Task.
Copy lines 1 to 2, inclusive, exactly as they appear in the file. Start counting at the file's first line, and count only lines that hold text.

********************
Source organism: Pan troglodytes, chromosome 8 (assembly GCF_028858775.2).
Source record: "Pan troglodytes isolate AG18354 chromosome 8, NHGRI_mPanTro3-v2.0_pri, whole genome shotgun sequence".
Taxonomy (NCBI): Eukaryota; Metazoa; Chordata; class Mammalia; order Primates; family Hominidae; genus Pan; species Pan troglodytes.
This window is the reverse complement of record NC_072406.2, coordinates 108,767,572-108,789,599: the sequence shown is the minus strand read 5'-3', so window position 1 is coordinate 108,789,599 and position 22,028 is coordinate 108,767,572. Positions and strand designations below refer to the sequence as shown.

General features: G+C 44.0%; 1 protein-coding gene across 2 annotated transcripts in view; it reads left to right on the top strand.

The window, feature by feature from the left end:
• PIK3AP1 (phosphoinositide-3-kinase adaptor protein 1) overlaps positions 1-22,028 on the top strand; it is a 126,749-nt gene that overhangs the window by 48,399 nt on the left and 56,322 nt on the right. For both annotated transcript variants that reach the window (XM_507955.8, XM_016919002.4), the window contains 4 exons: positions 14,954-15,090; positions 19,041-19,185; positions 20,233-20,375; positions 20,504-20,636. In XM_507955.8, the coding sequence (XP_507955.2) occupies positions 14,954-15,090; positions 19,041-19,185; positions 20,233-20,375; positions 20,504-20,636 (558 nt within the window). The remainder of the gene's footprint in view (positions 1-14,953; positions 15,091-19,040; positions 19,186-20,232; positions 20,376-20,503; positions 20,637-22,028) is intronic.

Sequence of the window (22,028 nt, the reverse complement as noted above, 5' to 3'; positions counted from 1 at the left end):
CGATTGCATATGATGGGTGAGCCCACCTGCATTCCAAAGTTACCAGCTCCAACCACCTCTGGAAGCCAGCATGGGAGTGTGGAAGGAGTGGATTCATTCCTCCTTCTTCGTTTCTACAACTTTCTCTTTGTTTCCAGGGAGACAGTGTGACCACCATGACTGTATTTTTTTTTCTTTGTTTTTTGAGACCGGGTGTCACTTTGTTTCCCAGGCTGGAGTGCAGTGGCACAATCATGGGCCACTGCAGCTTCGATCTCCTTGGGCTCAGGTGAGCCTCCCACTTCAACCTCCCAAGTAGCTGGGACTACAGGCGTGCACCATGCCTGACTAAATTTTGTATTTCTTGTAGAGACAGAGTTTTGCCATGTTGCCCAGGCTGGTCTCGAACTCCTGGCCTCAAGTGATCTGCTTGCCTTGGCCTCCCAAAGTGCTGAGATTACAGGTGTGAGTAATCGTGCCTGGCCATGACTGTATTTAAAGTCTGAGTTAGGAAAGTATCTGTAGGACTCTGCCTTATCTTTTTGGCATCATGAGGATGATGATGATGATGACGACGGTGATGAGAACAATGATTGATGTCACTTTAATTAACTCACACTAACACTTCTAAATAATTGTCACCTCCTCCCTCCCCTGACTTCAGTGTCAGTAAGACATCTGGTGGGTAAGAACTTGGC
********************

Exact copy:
Source organism: Pan troglodytes, chromosome 8 (assembly GCF_028858775.2).
Source record: "Pan troglodytes isolate AG18354 chromosome 8, NHGRI_mPanTro3-v2.0_pri, whole genome shotgun sequence".